While running around Venice in 2006, I noticed something new on a few gondolas. It wasn't so obvious as a gondola painted another color, but it was definitely different. It was a new seat design which, like just about any new innovation in the gondola world, has raised quite a few eyebrows. You can imagine the scene: old guys and traditionalists scoffing at the idea, while the younger guys and more progressive types think it's the greatest thing since sliced focaccia.
I managed to photograph two of them and they were very different from each other.
The first one I saw was at the traghetto San Toma.
As you can see from the photo above, the whole thing resembles one of those contoured park benches with thin strips of wood. The one at San Toma appeared to be made of plastic and was very well built. If I'd never seen a gondola before, I would've assumed that it was standard equipment. I'm guessing that it's not quite as comfortable as the traditional cushioned seats, but the owner of this gondola probably enjoys only having to wipe down plastic between cruises. Whenever I look at the photo, I think about how this seat looks like it was factory-made. It looks way too polished in it's construction.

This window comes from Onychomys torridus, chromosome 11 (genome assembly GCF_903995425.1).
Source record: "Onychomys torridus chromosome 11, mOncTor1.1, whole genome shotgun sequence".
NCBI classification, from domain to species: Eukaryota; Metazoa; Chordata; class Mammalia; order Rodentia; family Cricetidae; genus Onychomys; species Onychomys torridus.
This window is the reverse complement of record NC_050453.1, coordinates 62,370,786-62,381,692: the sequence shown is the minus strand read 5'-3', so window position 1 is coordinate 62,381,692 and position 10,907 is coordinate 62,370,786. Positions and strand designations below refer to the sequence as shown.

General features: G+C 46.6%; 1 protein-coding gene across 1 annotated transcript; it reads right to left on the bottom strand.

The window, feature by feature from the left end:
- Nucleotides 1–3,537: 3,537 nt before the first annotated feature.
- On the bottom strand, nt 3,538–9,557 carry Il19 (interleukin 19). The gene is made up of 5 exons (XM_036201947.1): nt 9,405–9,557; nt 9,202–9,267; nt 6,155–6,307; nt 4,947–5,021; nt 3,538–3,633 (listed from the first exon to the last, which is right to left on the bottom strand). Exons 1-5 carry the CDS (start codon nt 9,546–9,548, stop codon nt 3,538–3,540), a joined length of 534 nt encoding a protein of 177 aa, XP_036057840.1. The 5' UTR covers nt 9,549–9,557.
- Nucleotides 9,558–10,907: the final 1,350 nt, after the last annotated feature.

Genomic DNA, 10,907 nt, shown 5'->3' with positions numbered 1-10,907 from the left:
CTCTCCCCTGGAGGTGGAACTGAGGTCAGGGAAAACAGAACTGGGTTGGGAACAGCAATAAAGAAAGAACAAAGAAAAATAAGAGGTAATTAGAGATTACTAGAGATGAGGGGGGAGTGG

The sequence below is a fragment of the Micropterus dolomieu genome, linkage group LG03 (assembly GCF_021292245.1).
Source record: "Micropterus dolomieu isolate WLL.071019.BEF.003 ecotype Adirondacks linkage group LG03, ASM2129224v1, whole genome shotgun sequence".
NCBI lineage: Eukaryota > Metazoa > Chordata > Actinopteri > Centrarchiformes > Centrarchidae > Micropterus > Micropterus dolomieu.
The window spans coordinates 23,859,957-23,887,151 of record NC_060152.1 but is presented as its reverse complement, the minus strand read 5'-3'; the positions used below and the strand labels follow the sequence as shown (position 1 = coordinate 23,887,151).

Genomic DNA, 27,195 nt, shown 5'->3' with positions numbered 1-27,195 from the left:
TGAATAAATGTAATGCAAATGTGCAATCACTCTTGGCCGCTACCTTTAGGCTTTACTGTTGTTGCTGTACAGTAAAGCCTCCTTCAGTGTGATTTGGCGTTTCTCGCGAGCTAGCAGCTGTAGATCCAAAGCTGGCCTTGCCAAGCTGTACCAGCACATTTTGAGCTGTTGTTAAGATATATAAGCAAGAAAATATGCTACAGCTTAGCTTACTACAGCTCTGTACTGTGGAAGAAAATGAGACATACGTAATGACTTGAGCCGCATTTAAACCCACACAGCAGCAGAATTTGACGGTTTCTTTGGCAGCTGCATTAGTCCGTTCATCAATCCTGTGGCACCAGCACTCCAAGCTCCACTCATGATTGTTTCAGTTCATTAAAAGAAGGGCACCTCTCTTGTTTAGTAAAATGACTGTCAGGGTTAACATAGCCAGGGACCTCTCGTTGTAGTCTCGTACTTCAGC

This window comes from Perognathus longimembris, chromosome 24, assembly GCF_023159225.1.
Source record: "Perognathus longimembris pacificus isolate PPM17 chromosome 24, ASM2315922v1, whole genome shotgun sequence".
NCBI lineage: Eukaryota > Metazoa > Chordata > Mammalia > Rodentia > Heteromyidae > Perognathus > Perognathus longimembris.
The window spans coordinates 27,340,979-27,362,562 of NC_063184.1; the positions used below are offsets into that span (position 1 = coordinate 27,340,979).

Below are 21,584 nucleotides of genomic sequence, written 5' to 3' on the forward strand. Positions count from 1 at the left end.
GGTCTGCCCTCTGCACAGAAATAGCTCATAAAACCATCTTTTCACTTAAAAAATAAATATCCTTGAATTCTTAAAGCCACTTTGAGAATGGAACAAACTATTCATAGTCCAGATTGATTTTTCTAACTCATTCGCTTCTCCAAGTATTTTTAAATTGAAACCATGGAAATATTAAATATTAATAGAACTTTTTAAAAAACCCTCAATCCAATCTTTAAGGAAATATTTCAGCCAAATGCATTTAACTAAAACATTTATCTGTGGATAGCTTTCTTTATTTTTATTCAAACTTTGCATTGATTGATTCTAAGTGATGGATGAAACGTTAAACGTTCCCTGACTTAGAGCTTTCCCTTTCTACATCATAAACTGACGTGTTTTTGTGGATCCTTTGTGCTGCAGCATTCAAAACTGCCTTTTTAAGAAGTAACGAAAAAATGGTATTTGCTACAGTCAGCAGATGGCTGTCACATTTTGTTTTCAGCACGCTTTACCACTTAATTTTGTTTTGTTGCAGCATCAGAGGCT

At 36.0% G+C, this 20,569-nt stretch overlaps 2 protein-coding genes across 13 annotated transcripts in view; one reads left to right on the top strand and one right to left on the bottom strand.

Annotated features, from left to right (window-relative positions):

The second one I ran into was in Bacino Orseolo. It looked like someone had put it together in their workshop. It looked as if it might have been built from wood and the fasteners were all visible. The seat looked a little bit older and upon further inspection, it seems like maybe it was designed to have an upholstered cover that drapes over.
In the above photo, you can see the difference between the traditional gondola seats and this new approach.
Take a good look my friends - it may be the future of gondola seating. I don't expect the private gondola owners to give up their upholstered seats, with all the fringes and such, but like it or not, in ten years, all the traghetto boats might come standard with a black plastic park bench.